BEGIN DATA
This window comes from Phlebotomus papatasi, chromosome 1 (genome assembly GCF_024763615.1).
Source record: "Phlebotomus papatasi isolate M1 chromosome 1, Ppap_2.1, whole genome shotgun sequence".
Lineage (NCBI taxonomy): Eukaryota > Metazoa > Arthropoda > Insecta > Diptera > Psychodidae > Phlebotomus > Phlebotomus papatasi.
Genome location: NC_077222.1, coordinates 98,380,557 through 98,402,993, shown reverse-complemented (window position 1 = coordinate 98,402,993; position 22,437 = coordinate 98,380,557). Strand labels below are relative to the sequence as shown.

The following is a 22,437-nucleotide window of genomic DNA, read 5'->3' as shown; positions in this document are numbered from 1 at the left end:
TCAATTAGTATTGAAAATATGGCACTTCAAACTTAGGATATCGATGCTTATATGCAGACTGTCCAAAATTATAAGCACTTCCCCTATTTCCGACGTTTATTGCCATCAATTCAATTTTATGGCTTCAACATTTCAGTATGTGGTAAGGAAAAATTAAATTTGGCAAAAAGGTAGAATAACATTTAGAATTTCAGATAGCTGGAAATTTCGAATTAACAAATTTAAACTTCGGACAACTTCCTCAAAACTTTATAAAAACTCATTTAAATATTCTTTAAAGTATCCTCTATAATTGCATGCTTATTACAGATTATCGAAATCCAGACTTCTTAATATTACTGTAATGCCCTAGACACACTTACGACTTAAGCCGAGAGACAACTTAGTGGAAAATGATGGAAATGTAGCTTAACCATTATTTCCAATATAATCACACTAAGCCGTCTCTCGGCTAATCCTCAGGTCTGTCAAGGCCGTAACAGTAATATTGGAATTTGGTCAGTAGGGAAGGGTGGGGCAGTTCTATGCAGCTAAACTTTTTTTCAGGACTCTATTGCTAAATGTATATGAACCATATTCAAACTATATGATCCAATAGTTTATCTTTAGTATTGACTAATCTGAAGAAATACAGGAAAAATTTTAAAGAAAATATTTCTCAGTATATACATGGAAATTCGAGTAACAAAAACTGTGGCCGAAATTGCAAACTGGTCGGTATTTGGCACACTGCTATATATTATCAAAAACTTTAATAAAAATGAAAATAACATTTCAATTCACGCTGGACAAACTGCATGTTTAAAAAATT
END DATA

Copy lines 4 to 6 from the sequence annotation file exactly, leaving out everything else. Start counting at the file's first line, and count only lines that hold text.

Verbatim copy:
Genome location: NC_077222.1, coordinates 98,380,557 through 98,402,993, shown reverse-complemented (window position 1 = coordinate 98,402,993; position 22,437 = coordinate 98,380,557). Strand labels below are relative to the sequence as shown.

The following is a 22,437-nucleotide window of genomic DNA, read 5'->3' as shown; positions in this document are numbered from 1 at the left end:
TCAATTAGTATTGAAAATATGGCACTTCAAACTTAGGATATCGATGCTTATATGCAGACTGTCCAAAATTATAAGCACTTCCCCTATTTCCGACGTTTATTGCCATCAATTCAATTTTATGGCTTCAACATTTCAGTATGTGGTAAGGAAAAATTAAATTTGGCAAAAAGGTAGAATAACATTTAGAATTTCAGATAGCTGGAAATTTCGAATTAACAAATTTAAACTTCGGACAACTTCCTCAAAACTTTATAAAAACTCATTTAAATATTCTTTAAAGTATCCTCTATAATTGCATGCTTATTACAGATTATCGAAATCCAGACTTCTTAATATTACTGTAATGCCCTAGACACACTTACGACTTAAGCCGAGAGACAACTTAGTGGAAAATGATGGAAATGTAGCTTAACCATTATTTCCAATATAATCACACTAAGCCGTCTCTCGGCTAATCCTCAGGTCTGTCAAGGCCGTAACAGTAATATTGGAATTTGGTCAGTAGGGAAGGGTGGGGCAGTTCTATGCAGCTAAACTTTTTTTCAGGACTCTATTGCTAAATGTATATGAACCATATTCAAACTATATGATCCAATAGTTTATCTTTAGTATTGACTAATCTGAAGAAATACAGGAAAAATTTTAAAGAAAATATTTCTCAGTATATACATGGAAATTCGAGTAACAAAAACTGTGGCCGAAATTGCAAACTGGTCGGTATTTGGCACACTGCTATATATTATCAAAAACTTTAATAAAAATGAAAATAACATTTCAATTCACGCTGGACAAACTGCATGTTTAAAAAATT